Junk Drawer

For all those little papers scattered across your desk


Day 11--Third Time's (Not) Always the Charm

03 Jul 2018 in Work

:shamrock: :shamrock: :shamrock:

Ok, ok, I’m not done with the emoticons yet.

Also, since tomorrow is the 4th of July :fireworks: and I don’t have work :grin: I’m not doing a TIL. Instead you’ll get the feature that spawned out of yesterday’s TIL.

Today I Learned

  1. Caching is hard
  2. Regressions are hard

Cache ! :baseball:

I’ll get to why I had time to work on this in a moment (and it’ll wind up being related to tomorrow’s feature article as well), so hang tight.

In the meantime, let me tell you about another strategy for build time improvement: cached artifacts.

It goes like this. We have a build–call it meta–that requires a lot of smaller components, each of which have their own build process. So, to build meta, we build every single component. Every. Single. Time.

This isn’t such an issue when most of the components take 0-20 seconds. But a few take several minutes, and some even break the 10 minute mark. So the overall time is quite long.

Solution: Don’t Do That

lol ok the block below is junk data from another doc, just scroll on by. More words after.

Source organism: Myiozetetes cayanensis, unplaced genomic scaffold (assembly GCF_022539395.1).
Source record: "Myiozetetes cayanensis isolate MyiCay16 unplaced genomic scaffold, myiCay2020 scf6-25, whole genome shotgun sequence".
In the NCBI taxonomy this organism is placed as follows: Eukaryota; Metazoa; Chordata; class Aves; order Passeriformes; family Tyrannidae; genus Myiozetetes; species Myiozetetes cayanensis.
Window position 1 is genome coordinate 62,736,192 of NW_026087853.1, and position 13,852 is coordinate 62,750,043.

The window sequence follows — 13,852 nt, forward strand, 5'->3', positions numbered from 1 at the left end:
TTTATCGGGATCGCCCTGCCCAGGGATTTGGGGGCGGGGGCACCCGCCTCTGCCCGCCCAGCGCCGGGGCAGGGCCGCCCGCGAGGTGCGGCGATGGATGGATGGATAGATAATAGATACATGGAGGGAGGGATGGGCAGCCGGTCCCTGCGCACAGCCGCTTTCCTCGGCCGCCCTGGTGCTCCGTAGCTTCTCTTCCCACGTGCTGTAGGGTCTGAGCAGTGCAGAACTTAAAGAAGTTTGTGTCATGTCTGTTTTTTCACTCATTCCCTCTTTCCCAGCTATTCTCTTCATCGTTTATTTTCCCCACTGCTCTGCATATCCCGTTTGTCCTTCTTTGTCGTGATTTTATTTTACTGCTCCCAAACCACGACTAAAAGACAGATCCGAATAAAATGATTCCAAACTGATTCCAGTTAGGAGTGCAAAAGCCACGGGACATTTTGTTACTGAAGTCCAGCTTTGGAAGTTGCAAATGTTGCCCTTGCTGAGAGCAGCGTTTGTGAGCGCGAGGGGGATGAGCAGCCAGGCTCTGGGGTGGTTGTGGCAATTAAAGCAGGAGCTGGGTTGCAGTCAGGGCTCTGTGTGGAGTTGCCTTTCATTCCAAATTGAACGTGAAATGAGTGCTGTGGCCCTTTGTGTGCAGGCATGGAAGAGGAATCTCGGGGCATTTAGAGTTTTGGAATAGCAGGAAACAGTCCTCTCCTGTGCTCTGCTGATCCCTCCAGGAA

Rather than build these components every time, it would be great if we could determine which ones needed to be built (because their source code was changed), and which ones could be pulled in from a cache.

Step 1 is easy: git-diff actually has a --names-only option that has it spit out the names of files that were changed, so we can compare between commits and determine what source code was touched. Then, using a map of patterns (that match pathnames) to build components, we know what has to be built from scratch.

Step 2 is more involved. Well, computing the list of components to get from the cache is easy (it’s just the set of components minus the set of components to rebuild). But designing the cache is slightly harder.

Rather than reproduce my whole thought process, I’m going to put my proposal spec here. Note that /usr/global/ is a shared file-system, and we’re having internal discussions about using docker volumes on the local build machines, giving each machine it’s own cache. I don’t know how to do some of this stuff with docker, as I’ve never used it in this capacity before, but we’ll see what decisions end up made.

Regress Express

Our regression suite (called Express, or maybe using a tool called Express, I really don’t know) has suffered several issues over the past few workdays.

Some were infrastructure issues, others weren’t, but effectively I’ve been on and off trying to get the suite to run so I can verify my code. In the meantime, I’ve been doing things like this cache and the DHCP documents.

So, yeah, apparently that stuff is hard to get right. Though, having seen some of the code, I’m not surprised.


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Categories: Work

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